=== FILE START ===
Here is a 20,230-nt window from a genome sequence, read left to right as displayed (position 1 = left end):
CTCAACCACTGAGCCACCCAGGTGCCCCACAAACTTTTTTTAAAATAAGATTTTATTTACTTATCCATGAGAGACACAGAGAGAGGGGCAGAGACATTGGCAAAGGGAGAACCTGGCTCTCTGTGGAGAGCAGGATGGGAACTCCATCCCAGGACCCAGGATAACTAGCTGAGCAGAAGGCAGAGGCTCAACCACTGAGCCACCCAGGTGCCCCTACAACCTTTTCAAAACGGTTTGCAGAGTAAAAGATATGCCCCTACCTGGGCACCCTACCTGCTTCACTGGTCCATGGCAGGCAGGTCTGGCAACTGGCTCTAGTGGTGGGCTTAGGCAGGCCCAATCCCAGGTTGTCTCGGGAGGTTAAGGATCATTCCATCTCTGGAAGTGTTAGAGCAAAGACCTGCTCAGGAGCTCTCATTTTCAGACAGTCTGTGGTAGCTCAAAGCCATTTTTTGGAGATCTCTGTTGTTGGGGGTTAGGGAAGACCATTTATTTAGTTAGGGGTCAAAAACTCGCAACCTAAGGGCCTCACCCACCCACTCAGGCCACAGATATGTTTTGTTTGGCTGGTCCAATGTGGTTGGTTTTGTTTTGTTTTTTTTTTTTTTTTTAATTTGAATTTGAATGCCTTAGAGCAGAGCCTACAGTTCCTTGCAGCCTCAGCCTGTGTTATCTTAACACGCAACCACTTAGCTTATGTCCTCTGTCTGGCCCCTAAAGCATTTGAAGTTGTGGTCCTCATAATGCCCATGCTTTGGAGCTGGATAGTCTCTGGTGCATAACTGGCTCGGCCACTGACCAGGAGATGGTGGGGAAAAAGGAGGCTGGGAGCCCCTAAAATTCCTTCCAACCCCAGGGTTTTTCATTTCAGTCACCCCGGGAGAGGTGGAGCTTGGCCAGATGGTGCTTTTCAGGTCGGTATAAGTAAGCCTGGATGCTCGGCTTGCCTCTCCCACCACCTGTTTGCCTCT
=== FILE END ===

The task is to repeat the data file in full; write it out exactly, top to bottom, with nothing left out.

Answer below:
Here is a 20,230-nt window from a genome sequence, read left to right as displayed (position 1 = left end):
CTCAACCACTGAGCCACCCAGGTGCCCCACAAACTTTTTTTAAAATAAGATTTTATTTACTTATCCATGAGAGACACAGAGAGAGGGGCAGAGACATTGGCAAAGGGAGAACCTGGCTCTCTGTGGAGAGCAGGATGGGAACTCCATCCCAGGACCCAGGATAACTAGCTGAGCAGAAGGCAGAGGCTCAACCACTGAGCCACCCAGGTGCCCCTACAACCTTTTCAAAACGGTTTGCAGAGTAAAAGATATGCCCCTACCTGGGCACCCTACCTGCTTCACTGGTCCATGGCAGGCAGGTCTGGCAACTGGCTCTAGTGGTGGGCTTAGGCAGGCCCAATCCCAGGTTGTCTCGGGAGGTTAAGGATCATTCCATCTCTGGAAGTGTTAGAGCAAAGACCTGCTCAGGAGCTCTCATTTTCAGACAGTCTGTGGTAGCTCAAAGCCATTTTTTGGAGATCTCTGTTGTTGGGGGTTAGGGAAGACCATTTATTTAGTTAGGGGTCAAAAACTCGCAACCTAAGGGCCTCACCCACCCACTCAGGCCACAGATATGTTTTGTTTGGCTGGTCCAATGTGGTTGGTTTTGTTTTGTTTTTTTTTTTTTTTTTAATTTGAATTTGAATGCCTTAGAGCAGAGCCTACAGTTCCTTGCAGCCTCAGCCTGTGTTATCTTAACACGCAACCACTTAGCTTATGTCCTCTGTCTGGCCCCTAAAGCATTTGAAGTTGTGGTCCTCATAATGCCCATGCTTTGGAGCTGGATAGTCTCTGGTGCATAACTGGCTCGGCCACTGACCAGGAGATGGTGGGGAAAAAGGAGGCTGGGAGCCCCTAAAATTCCTTCCAACCCCAGGGTTTTTCATTTCAGTCACCCCGGGAGAGGTGGAGCTTGGCCAGATGGTGCTTTTCAGGTCGGTATAAGTAAGCCTGGATGCTCGGCTTGCCTCTCCCACCACCTGTTTGCCTCT